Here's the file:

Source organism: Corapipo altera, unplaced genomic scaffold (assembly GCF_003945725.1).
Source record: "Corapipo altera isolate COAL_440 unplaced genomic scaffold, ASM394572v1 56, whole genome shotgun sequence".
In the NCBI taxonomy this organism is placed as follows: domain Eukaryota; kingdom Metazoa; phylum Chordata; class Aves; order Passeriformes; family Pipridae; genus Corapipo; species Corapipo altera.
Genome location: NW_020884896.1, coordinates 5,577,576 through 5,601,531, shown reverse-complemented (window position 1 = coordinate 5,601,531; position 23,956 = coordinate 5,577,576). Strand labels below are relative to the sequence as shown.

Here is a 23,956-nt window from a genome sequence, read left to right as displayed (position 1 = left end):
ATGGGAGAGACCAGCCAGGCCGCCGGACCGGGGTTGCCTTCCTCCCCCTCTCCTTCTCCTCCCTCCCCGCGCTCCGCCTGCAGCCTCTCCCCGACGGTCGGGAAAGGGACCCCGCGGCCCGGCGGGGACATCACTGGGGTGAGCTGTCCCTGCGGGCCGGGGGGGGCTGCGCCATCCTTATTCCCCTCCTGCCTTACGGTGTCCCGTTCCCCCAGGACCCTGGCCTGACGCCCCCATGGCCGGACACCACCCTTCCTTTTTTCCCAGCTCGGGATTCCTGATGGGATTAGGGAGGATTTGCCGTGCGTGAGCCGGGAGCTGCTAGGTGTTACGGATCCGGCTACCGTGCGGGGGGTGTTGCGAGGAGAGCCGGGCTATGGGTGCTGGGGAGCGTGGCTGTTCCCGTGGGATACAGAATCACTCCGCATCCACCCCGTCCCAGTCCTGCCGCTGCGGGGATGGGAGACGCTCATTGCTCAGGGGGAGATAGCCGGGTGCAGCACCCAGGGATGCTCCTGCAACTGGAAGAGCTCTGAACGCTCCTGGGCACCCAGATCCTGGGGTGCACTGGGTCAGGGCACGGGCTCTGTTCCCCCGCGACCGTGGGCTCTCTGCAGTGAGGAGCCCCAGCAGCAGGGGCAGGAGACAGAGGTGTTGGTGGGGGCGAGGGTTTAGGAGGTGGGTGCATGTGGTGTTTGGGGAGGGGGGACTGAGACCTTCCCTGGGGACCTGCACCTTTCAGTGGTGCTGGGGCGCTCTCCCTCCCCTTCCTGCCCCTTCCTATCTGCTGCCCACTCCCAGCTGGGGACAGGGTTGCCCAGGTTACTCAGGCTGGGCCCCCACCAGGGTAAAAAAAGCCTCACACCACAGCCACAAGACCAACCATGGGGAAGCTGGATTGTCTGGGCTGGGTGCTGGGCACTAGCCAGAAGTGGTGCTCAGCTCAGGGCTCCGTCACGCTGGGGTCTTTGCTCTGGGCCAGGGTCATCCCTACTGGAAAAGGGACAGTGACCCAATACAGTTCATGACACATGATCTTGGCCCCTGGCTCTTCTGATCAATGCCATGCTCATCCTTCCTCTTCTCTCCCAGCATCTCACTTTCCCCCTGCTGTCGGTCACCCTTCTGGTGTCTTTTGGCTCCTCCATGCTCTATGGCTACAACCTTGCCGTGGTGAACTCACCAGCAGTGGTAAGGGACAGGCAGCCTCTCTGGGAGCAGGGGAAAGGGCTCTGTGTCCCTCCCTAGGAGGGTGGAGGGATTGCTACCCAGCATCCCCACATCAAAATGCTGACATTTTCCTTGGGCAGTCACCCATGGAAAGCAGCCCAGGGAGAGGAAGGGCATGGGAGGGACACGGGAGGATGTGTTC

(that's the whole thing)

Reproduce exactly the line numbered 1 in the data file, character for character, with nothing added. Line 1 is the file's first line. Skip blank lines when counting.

Source organism: Corapipo altera, unplaced genomic scaffold (assembly GCF_003945725.1).